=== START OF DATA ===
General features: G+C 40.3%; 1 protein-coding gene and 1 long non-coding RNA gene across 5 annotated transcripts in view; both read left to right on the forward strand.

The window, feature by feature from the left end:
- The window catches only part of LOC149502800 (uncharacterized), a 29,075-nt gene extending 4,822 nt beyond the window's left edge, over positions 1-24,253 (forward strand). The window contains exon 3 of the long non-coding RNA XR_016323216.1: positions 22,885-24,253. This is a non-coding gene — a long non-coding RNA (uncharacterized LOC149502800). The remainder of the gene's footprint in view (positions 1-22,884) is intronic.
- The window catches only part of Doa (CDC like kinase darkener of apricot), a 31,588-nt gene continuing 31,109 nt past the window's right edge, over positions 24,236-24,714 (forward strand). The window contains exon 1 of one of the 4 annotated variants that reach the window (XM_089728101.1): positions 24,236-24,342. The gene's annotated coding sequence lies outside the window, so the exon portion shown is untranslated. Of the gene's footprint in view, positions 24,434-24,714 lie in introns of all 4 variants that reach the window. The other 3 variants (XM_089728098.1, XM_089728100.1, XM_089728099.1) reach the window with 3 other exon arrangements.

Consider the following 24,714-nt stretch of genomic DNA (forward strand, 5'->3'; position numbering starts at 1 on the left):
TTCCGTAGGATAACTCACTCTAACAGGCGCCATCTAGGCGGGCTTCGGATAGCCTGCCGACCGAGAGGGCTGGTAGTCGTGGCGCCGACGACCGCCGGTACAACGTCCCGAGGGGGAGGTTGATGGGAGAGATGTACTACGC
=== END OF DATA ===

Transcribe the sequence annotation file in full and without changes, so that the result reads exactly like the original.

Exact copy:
General features: G+C 40.3%; 1 protein-coding gene and 1 long non-coding RNA gene across 5 annotated transcripts in view; both read left to right on the forward strand.

The window, feature by feature from the left end:
- The window catches only part of LOC149502800 (uncharacterized), a 29,075-nt gene extending 4,822 nt beyond the window's left edge, over positions 1-24,253 (forward strand). The window contains exon 3 of the long non-coding RNA XR_016323216.1: positions 22,885-24,253. This is a non-coding gene — a long non-coding RNA (uncharacterized LOC149502800). The remainder of the gene's footprint in view (positions 1-22,884) is intronic.
- The window catches only part of Doa (CDC like kinase darkener of apricot), a 31,588-nt gene continuing 31,109 nt past the window's right edge, over positions 24,236-24,714 (forward strand). The window contains exon 1 of one of the 4 annotated variants that reach the window (XM_089728101.1): positions 24,236-24,342. The gene's annotated coding sequence lies outside the window, so the exon portion shown is untranslated. Of the gene's footprint in view, positions 24,434-24,714 lie in introns of all 4 variants that reach the window. The other 3 variants (XM_089728098.1, XM_089728100.1, XM_089728099.1) reach the window with 3 other exon arrangements.

Consider the following 24,714-nt stretch of genomic DNA (forward strand, 5'->3'; position numbering starts at 1 on the left):
TTCCGTAGGATAACTCACTCTAACAGGCGCCATCTAGGCGGGCTTCGGATAGCCTGCCGACCGAGAGGGCTGGTAGTCGTGGCGCCGACGACCGCCGGTACAACGTCCCGAGGGGGAGGTTGATGGGAGAGATGTACTACGC